Stunning Infrared Photos Celebrate Latvia’s Natural Environment

Kemeri National Park in Latvia

French photographer Pierre-Louis Ferrer has established a niche for himself in infrared and ultraviolet photography. So it was only natural that he bring along his modified mirrorless camera during a trip to Latvia. This allowed him to enjoy the scenery of the Eastern European country and document it in a unique way. The resulting images are an intriguing look at Latvia and, in particular, its national parks.

Having never previously visited Latvia, Ferrer was struck by the sheer amount of nature that abounds once one leaves the city. The natural environment was particularly inspiring for Ferrer. “Latvia has beautiful forests where you can hike freely, enjoying observation towers to see amazing panoramas,” he shares with My Modern Met.

His images play out this love affair with nature, as the portfolio avoids images of urban centers. As is typical with infrared photos, lush greens are transformed into red/pink hues and blue skies take on an icier color. Ferrer was particularly impressed with the Kemeri National Park, which has bogs surrounded by incredible biodiversity. This contrast of water and plant life makes for particularly appealing infrared imagery.

The French photographer is also intrigued by how the environment can overtake man-made buildings. In Latvia, he explored an abandoned paper factory surrounded by pines. These trees have also found their way into the architecture, peeking through windows and shooting up through the roofless structure. Through his work, he hopes that others will also see the power of nature. He explains, “Nature is far stronger and smarter than we could think, adapting itself to our impact.”

The true beauty and power of Latvia's environment shine through in panoramic views of the forest. Taken from observation towers that are open to hikers, the photographs are a beautiful look at the environment. As a slight mist lifts off the trees, the only hint of humans are the walking trails cutting through the forest.

For Ferrer, the trip was a welcome change. It was his first trip post-lockdown, making it a true breath of fresh air.

Pierre-Louis Ferrer used infrared photography to document his trip to Latvia.

Infrared Photo of Kemeri National Park in Latvia Infrared Photo of Kemeri National Park in Latvia Infrared Photo of Kemeri National Park in Latvia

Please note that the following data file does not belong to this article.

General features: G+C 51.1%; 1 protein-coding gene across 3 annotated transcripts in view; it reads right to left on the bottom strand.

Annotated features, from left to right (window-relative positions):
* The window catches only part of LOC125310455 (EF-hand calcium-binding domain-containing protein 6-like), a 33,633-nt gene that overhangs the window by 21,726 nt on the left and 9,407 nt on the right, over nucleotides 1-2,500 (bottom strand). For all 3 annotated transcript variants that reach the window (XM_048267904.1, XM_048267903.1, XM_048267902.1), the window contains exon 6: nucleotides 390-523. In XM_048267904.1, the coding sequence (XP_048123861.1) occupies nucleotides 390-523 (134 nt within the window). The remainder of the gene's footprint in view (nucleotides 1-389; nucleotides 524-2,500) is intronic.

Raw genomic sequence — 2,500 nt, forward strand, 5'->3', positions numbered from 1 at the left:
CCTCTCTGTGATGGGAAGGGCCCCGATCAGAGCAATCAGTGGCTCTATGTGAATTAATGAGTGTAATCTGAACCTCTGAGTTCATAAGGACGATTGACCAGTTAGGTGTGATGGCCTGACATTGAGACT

He was particularly struck by the wealth of natural spaces in the small country.

Abandoned Paper Factory in Sigulda, LatviaAbandoned Paper Factory in Sigulda, LatviaInfrared Photo of Caves in Sigulda

Using a modified camera, his images transform the world into the colors of cotton candy.

Infrared Photos of Latvia by Pierre-Louis FerrerInfrared Photos of Latvia by Pierre-Louis Ferrer

From observation towers, he was able to take sweeping panoramas of the pine forest.

Pine Forest in Latvia Under Infrared LightPine Forest in Latvia Under Infrared LightForest in Latvia in Infrared

Pierre-Louis Ferrer: Website | Facebook | Instagram

My Modern Met granted permission to feature photos by Pierre-Louis Ferrer.

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Jessica Stewart

Jessica Stewart is a Contributing Writer and Digital Media Specialist for My Modern Met, as well as a curator and art historian. Since 2020, she is also one of the co-hosts of the My Modern Met Top Artist Podcast. She earned her MA in Renaissance Studies from University College London and now lives in Rome, Italy. She cultivated expertise in street art which led to the purchase of her photographic archive by the Treccani Italian Encyclopedia in 2014. When she’s not spending time with her three dogs, she also manages the studio of a successful street artist. In 2013, she authored the book 'Street Art Stories Roma' and most recently contributed to 'Crossroads: A Glimpse Into the Life of Alice Pasquini'. You can follow her adventures online at @romephotoblog.
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